jo brand's week
Saturday 14 December 1996
Sitting in a queue of traffic on the A40 out of London to Oxford is something I do quite a lot. At the traffic lights, various blokes ply their wares to disgruntled travellers sitting nose to tail. The other day my reverie was interrupted by someone shouting at me, "Oi, Jo!" I turned to see a lorry driver. "Oh Gawd, here we go," I thought - and then realised he was proffering a bunch of roses. With a cheery "Happy Christmas," he passed them to me. What a surprise, because I wasn't even wearing Impulse.
As the Mirror metamorphoses into The Sun, with just the lack of a pair of exposed mammaries to choose between them, it is depressing to realise that the vast majority of people in this country who purchase newspapers - and I use that term loosely - are being challenged intellectually only up to the age of nine. This presumably must be why women are concerned only about Tony Blair's barnet, why no one gives a toss about Europe and why supermodels' opinions on life are valued. The tabloids are a depressing indictment of contemporary British life ... Oh yeah, and they slag me off all the time too.
A company from America has taken over its first British prison, heralding, one would imagine, a bit of a rush by the Americans to sort out our criminal population, as if they hadn't got enough to do back home. Still, it's not really about that is it, silly me; it's about making profits on the backs of a section of the population many of whom started life without a hope. Not having a hope in England does put you in a slightly better position than not having a hope in America, where the size of the prison population is a testament to the desperation of people who have nothing in the richest society in the world. Still, an American ethos which is all but ingrained in this country anyway will ensure that the charmingly named Corrections Corporation of America will be able to drum up plenty of new business, l'm sure.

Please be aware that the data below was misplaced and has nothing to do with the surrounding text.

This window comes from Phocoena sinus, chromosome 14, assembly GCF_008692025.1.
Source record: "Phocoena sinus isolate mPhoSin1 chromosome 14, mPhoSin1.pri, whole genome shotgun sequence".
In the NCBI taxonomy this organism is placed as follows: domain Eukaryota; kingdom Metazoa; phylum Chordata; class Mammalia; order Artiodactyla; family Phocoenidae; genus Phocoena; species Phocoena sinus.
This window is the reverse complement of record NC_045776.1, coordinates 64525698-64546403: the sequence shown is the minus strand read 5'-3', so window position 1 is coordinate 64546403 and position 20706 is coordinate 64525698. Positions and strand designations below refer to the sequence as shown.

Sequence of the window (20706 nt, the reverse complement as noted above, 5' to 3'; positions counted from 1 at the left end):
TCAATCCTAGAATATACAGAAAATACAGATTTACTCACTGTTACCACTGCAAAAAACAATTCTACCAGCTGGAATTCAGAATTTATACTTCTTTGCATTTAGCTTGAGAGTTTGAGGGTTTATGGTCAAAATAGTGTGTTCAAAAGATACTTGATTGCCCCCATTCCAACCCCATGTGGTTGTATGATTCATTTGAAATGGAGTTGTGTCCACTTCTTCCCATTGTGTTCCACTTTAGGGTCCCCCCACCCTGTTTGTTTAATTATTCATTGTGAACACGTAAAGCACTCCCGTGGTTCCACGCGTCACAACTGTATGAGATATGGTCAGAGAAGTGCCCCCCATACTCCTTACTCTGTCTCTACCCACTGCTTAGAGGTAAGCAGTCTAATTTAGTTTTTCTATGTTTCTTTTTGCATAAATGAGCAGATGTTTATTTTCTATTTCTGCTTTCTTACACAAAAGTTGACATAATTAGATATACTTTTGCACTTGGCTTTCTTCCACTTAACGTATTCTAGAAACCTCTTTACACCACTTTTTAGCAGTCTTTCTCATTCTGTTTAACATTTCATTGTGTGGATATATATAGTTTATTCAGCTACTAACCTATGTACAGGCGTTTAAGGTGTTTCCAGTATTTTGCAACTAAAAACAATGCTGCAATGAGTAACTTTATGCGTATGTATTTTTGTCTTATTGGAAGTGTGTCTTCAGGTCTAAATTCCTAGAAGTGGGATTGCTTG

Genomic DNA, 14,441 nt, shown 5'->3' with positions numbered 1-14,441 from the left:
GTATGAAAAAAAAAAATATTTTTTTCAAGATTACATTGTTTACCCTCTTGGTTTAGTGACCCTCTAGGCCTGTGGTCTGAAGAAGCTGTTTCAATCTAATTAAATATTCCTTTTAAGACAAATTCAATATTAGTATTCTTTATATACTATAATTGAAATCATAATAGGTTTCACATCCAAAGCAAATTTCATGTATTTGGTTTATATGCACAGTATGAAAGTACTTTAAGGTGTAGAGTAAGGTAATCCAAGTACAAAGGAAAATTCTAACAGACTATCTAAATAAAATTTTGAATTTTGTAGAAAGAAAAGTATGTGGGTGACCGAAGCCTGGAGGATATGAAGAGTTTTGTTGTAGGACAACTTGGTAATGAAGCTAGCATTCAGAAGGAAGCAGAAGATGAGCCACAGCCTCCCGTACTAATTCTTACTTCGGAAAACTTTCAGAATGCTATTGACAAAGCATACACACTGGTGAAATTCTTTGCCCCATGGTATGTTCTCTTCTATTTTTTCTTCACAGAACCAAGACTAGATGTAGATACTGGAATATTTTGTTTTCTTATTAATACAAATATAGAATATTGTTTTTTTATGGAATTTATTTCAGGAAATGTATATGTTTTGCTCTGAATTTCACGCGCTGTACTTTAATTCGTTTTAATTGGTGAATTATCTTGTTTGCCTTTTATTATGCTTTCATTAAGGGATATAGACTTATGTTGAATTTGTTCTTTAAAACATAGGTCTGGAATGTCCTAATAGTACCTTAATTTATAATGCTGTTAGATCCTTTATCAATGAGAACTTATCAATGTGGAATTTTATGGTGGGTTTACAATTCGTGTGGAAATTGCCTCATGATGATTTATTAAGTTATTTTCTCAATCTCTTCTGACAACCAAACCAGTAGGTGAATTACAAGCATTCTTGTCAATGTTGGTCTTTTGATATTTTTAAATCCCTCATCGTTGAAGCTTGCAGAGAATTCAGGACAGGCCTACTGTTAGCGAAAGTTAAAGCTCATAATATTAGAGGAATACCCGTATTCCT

All those fitness-obsessed people who have tried to force relentless sporting activity down the throats of the rest of us must be very saddened this week to discover that research has shown that young types who take part in non-team sports such as aerobics and tennis are far more likely to become delinquents than those who don't. I have to confess having only been to aerobics once in my life, some 10 or so years ago, and it was the most hideous nightmare I have ever indulged in which seemed to me reminiscent of the atmosphere of those Hitler Youth mass exercises. At one point we had to do arm exercises to the extended version of "Free Nelson Mandela", and I found myself thinking after some minutes, "I wish they bloody would," if only to release us all from this torment. I never went back and I can say, with my poor limp hand on my heart, that since then I've not even indulged in the teeniest bit of shoplifting.
The ego of some people is breathtaking sometimes. I saw a little snippet of news this week about an Essex businessman who has recently paid pounds 80,000 to have a personalised number plate bearing his name, "Nigel". I cannot understand why you would want to drive round and demonstrate to the rest of the traffic on the road that you are prepared to spend a large fortune on attaching your own "I'm a bit of a big head" name to your vehicle. Spending that amount of money on a minor ego massage, when it could have gone to a million better places, seems obscene to me. l'd like to creep up his drive one night and replace it with a new number plate bearing the legend "Knobhead", for that is what he is.
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